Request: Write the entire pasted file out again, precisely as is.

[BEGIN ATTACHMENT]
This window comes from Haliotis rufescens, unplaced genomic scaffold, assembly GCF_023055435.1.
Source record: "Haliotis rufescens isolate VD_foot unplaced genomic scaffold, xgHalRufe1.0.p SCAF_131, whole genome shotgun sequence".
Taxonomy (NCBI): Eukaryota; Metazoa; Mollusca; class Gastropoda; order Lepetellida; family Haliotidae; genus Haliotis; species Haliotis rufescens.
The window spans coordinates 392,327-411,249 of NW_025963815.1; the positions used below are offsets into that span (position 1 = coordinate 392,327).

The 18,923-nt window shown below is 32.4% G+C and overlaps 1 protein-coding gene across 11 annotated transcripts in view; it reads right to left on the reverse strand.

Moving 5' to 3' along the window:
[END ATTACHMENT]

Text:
This window comes from Haliotis rufescens, unplaced genomic scaffold, assembly GCF_023055435.1.
Source record: "Haliotis rufescens isolate VD_foot unplaced genomic scaffold, xgHalRufe1.0.p SCAF_131, whole genome shotgun sequence".
Taxonomy (NCBI): Eukaryota; Metazoa; Mollusca; class Gastropoda; order Lepetellida; family Haliotidae; genus Haliotis; species Haliotis rufescens.
The window spans coordinates 392,327-411,249 of NW_025963815.1; the positions used below are offsets into that span (position 1 = coordinate 392,327).

The 18,923-nt window shown below is 32.4% G+C and overlaps 1 protein-coding gene across 11 annotated transcripts in view; it reads right to left on the reverse strand.

Moving 5' to 3' along the window: